Alexandra Page was the #WriteMentor Children’s Novel Award winner for 2019.
We chatted to her after winning here.
Below, she gives her best advice to those hoping to enter this year and become the 2020 winner. Full details of the 2020 award here.
Things to do
Focus on formatting your story so it looks as professional as possible. Make that first glimpse of your manuscript shout ‘polished!’ instead of ‘just written’.
Things to avoid
It’s often said that you’re brave for entering a competition, but I think it can take guts to choose not to, until you’re ready. So don’t feel guilty or cowardly for holding back. If you wait and give your story the best chance possible by completing it and/or editing it until your nose bleeds, you’re almost certain to rise up the ranks of entries. Next year will roll around before you know it and there’s always another opportunity on the horizon. But if you do just want to test the waters with a shiny new idea, have an open mind and be prepared to receive constructive feedback – that’s partly what makes this competition so great!
For opening lines, the best advice I ever read was ‘…openers create curiosity by describing specific moments of change. But they also hint darkly at threatening change to come.’ (Will Storr, The Science of Storytelling).
Own experience of this and other awards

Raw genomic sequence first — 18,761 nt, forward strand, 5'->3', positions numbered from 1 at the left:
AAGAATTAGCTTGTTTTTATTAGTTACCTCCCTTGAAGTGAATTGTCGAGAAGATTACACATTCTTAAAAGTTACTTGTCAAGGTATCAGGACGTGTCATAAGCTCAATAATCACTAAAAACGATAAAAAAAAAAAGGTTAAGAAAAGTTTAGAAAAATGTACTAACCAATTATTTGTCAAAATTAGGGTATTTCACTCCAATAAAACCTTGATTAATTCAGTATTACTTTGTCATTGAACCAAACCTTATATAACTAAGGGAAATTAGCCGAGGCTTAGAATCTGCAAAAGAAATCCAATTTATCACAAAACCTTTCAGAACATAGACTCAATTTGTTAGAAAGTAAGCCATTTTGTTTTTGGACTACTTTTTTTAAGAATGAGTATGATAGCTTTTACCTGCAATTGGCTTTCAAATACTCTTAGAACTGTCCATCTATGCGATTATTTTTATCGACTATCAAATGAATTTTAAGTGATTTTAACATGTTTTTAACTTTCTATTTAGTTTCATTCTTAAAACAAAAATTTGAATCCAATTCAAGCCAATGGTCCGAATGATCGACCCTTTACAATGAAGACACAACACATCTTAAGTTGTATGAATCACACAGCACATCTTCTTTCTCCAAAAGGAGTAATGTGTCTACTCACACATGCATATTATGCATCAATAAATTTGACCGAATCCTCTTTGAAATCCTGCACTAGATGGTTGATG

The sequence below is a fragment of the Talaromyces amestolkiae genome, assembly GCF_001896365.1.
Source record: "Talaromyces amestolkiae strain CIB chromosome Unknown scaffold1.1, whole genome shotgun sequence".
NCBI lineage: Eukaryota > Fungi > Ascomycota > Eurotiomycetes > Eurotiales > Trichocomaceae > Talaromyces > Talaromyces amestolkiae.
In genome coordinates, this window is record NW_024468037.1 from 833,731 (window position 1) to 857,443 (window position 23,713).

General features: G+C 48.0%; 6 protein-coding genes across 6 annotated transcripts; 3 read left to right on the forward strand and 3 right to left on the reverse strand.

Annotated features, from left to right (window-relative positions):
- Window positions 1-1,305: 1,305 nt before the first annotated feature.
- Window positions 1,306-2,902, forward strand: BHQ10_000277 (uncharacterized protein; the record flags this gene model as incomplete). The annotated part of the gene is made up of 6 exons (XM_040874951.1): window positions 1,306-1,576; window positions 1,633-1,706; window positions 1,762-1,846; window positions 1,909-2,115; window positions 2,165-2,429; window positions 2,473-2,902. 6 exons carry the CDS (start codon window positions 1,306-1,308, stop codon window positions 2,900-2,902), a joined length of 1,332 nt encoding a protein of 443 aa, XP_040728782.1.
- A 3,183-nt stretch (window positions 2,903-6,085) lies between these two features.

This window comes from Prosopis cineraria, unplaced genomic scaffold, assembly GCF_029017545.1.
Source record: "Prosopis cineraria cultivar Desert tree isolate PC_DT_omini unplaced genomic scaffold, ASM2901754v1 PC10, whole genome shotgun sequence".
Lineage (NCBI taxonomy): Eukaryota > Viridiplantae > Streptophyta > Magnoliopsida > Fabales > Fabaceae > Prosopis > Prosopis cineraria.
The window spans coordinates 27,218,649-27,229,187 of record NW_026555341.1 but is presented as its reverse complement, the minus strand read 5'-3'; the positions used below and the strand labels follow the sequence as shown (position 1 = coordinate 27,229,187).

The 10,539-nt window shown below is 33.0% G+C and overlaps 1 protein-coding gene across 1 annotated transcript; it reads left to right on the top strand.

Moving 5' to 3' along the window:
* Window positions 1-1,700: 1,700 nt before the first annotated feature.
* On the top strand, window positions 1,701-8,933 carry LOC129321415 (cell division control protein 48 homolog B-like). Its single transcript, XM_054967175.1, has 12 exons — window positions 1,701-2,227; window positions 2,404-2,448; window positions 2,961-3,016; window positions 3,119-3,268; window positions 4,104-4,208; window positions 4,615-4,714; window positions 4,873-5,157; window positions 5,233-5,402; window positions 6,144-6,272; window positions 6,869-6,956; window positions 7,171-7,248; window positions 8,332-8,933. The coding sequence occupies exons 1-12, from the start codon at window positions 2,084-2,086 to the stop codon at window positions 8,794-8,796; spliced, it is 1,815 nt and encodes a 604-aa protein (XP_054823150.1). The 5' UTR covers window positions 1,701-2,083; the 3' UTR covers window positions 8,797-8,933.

I have been extraordinarily lucky this year, which I’m sure will be a once in a lifetime thing! Writing to deadlines for the first time, trying to complete tortuous edits, having agent talks, has been really exciting as well as stressful. Winning and even being listed for WMCNA has been a life changer for me, and taught me huge amounts at the same time.
Any other good advice
Don’t lose hope. Believe in your stories, even if you don’t believe in yourself at times. Find a bunch of cheerleaders to egg you on – through WriteMentor, a critique group, social media, family and friends. And to whomever is reading this and planning on entering WMCNA 2020, I wish you all the luck in the world!
I was lucky to grow up between two worlds: with my dad in London, mostly tucked up with a book in the Barbican library; and with my mum and sister in Zimbabwe, running barefoot and developing a life-long terror of spiders. After studying English Literature at UCL I worked for several years at Penguin, Puffin and Walker Books in their production departments, before embarking upon a career in project management. A small plaque outside the famous Lloyd’s of London building: “Penny Post founded here” first gave me the idea for Wishyouwas. When I’m not squirrelled away writing, I love exploring far-flung places with my husband and daughter and spend much time in my adopted second home, Budapest.